Sonoma County vintner, business face $3.75 million fine for alleged environmental damage
State regulators are seeking to impose a $3.75 million fine on a Sonoma County wine executive and his business for allegedly causing significant damage to streams and wetlands while constructing a vineyard in 2018 near Cloverdale.
The North Coast Regional Water Quality Control Board has accused Hugh Reimers, an Australian vintner, and his company Krasilsa Pacific Farms LLC of improperly clearing trees, grading land and disposing of construction and earthen waste materials in a way that was detrimental to wetland waters and wildlife, according to a May 9 complaint by the North Coast Water Board’s enforcement staff.
A 2019 investigation by the water board of the 2,278-acre property, which Krasilsa Pacific purchased in September 2017, found the company violated the California Water Code and the federal Clean Water Act by removing oak woodlands and discharging sediment into Russian River tributaries.
The actions harmed streams that fed into the Little Sulphur, Big Sulphur and Crocker creeks, according to the complaint.
“Impacts on the property from activities four years ago continue to threaten the migration, spawning, reproduction and early development of cold-water fish,” the state agency said Tuesday in a press release. “Excess sediment delivery to streams can smother aquatic animals and habitats; alter or obstruct flows resulting in flooding; and reduce water clarity, making it difficult for organisms to breathe, find food and refuge, and reproduce.”
Additionally, the water board alleged Reimers and his business did not comply with the terms of a cleanup and abatement order, which required the full restoration of the environment to its previous condition. Reimers and Krasilsa Pacific face a penalty totaling $3,750,852 for the alleged violations.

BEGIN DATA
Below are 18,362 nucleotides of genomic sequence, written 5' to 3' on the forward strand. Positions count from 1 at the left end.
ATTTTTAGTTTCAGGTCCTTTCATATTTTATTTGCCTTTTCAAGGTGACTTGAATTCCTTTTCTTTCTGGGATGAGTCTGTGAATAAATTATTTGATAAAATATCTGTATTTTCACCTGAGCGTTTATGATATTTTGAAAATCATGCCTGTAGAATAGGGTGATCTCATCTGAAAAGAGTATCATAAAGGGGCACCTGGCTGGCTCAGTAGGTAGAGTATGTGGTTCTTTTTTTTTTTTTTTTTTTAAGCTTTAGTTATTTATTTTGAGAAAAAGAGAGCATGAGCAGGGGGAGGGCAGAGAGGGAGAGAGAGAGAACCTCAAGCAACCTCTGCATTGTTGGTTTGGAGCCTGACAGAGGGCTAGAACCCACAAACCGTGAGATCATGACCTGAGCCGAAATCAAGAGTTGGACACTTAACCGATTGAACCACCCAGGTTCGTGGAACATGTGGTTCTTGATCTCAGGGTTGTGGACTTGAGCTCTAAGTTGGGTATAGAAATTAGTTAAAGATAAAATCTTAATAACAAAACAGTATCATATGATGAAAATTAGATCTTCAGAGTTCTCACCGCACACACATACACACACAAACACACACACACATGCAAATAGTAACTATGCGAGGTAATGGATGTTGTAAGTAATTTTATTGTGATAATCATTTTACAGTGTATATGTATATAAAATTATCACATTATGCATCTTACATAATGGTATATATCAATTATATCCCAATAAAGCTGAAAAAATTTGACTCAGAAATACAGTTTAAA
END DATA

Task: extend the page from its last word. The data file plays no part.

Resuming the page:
Reimers’ attorney did not respond to requests for comment. Jane Gaskell, counsel for Krasilsa Pacific Farms, declined to comment.
“Their resistance to restoring those waters caused a loss of natural resources that would otherwise benefit the public, and the proposed fine shows there is a cost for failing to comply with regulations that protect the environment,” said Joshua Curtis, assistant executive officer of North Coast Water Board, in the statement.
The board is expected to hold a public hearing on the complaint and fine in early August, according to the release.
Reimers, a former chief winemaker at Constellation Brands, worked previously as president of both Jackson Family Wines and Foley Family Wines, two Sonoma County-based giants in the wine industry. He left Foley in July 2019.
Reimers also is facing a civil suit in Sonoma County, brought in July 2021 by District Attorney Jill Ravitch, which seeks penalties and relief stemming from the same property.
Prosecutors alleged that Krasilsa Pacific and Reimers graded roads, installed culverts, removed trees and other debris that ended up in waterways and engaged in “deep ripping of the soil” to plant vineyards, all without approval from proper regulatory agencies.
A civil jury trial is scheduled for March 2023.
You can reach Staff Writer Emily Wilder at 707-521-5337 or email@example.com. On Twitter @vv1lder.
EDITOR’S NOTE: This story has been revised to correct an error introduced in the editing process about Reimers’ current employment. He left Jackson Family Wines, where he was president, in 2017.
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